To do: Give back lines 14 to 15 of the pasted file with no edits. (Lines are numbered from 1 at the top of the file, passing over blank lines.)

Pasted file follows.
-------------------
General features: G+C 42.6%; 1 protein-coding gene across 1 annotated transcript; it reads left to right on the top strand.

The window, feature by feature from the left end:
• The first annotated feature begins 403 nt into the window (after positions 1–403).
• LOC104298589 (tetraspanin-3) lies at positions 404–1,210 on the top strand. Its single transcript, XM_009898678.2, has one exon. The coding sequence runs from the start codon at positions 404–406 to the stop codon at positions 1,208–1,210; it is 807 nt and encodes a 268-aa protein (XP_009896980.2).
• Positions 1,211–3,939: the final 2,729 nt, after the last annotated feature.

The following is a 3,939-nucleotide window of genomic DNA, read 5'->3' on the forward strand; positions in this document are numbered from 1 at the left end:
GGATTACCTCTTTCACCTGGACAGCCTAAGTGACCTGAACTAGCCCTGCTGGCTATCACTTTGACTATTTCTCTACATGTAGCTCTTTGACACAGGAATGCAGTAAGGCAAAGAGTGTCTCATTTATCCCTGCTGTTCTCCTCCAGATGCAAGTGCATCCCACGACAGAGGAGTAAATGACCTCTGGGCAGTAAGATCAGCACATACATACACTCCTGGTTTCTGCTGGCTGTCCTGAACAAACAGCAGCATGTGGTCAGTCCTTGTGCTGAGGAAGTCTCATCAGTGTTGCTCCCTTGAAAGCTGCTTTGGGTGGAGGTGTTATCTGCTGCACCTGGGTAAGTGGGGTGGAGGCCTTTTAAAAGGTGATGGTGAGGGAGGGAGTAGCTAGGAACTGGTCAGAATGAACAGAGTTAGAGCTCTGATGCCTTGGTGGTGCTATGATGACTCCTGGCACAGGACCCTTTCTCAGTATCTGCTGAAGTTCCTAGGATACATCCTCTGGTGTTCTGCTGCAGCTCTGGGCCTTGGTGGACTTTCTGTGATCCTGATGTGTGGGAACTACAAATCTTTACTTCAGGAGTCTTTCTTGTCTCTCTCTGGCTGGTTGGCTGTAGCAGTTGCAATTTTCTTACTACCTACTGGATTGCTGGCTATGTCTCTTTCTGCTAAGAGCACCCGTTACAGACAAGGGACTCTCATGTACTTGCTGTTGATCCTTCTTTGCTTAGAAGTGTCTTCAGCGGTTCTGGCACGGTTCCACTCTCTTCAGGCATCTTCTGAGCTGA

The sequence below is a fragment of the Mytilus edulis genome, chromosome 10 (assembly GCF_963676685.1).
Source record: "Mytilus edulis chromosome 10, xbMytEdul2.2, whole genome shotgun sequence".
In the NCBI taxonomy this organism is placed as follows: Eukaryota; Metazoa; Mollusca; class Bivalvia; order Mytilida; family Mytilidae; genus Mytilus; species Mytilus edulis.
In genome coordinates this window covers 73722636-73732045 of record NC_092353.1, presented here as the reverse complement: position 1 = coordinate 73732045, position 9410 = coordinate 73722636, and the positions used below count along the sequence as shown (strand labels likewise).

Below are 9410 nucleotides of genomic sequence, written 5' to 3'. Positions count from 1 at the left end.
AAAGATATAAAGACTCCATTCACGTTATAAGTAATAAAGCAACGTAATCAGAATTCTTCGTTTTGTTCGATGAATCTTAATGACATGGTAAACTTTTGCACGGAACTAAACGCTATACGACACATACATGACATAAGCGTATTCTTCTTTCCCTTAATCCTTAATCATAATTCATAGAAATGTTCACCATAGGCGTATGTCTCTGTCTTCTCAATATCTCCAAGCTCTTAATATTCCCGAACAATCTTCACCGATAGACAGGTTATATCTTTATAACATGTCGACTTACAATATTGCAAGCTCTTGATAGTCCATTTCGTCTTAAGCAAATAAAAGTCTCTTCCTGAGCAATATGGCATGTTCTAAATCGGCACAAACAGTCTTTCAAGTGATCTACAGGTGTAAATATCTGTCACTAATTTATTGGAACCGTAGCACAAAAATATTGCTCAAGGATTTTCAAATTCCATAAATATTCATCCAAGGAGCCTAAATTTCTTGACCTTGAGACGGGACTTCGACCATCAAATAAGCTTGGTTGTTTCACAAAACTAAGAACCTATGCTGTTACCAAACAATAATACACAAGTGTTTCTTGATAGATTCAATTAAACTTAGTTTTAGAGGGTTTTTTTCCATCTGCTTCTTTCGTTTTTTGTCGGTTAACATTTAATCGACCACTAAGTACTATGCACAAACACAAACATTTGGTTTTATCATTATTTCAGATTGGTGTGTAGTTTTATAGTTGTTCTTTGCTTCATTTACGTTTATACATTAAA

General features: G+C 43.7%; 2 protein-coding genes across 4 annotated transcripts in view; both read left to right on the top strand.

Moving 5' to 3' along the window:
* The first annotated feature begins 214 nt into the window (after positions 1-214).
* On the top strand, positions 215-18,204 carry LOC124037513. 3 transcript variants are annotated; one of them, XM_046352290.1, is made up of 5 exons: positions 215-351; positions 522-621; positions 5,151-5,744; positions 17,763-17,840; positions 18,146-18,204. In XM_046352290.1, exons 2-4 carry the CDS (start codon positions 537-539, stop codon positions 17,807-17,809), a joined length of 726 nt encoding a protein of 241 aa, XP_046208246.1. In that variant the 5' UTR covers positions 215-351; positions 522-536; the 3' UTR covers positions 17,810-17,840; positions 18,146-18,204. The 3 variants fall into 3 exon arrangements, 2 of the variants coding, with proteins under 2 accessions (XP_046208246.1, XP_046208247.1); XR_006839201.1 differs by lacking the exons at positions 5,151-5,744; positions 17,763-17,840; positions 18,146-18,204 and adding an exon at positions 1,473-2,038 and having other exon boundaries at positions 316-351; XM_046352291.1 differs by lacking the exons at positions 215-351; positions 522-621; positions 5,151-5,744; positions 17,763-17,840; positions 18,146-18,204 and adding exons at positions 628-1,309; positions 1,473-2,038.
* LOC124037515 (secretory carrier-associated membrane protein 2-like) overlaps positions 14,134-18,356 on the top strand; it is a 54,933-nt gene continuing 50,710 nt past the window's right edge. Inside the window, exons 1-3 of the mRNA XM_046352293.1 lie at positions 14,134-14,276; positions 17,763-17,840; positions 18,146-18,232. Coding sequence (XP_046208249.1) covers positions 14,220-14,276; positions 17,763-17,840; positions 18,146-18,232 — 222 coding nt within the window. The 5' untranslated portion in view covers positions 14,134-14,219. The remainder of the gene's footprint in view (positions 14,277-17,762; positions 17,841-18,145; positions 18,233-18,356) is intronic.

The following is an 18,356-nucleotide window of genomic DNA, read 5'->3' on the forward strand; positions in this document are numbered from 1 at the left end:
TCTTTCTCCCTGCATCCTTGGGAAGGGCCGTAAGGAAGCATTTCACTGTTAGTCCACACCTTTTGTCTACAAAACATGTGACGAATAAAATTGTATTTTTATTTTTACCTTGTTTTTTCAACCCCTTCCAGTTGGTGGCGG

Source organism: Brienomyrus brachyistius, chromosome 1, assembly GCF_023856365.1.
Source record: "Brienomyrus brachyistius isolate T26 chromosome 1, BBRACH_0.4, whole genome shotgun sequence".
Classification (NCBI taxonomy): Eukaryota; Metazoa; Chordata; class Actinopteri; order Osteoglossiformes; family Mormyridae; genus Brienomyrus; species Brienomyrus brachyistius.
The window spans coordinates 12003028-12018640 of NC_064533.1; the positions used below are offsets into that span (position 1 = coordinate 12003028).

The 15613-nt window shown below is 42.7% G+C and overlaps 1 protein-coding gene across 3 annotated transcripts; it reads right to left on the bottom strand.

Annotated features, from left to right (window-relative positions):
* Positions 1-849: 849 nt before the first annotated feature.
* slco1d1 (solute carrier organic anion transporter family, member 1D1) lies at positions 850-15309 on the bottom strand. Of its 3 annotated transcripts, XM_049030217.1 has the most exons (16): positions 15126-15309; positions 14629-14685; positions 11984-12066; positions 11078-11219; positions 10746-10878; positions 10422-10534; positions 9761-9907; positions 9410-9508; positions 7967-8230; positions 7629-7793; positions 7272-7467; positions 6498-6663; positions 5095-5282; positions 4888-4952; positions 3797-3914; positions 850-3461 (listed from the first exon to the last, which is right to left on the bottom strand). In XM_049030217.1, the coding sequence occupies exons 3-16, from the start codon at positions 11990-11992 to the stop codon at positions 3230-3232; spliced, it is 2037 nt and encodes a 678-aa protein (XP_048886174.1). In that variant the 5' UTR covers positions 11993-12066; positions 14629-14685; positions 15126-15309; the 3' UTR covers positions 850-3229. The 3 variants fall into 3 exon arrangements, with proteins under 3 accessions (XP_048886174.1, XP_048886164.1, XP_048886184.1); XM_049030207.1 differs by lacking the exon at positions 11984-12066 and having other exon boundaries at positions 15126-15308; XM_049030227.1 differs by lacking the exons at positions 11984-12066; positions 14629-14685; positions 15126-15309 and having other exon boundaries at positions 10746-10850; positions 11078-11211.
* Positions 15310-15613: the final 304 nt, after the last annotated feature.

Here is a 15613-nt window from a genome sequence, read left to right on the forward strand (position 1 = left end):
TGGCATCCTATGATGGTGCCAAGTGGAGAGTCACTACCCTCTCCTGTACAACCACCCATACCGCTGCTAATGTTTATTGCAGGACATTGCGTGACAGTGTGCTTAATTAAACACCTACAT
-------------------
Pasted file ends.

General features: G+C 43.7%; 2 protein-coding genes across 4 annotated transcripts in view; both read left to right on the top strand.

Moving 5' to 3' along the window: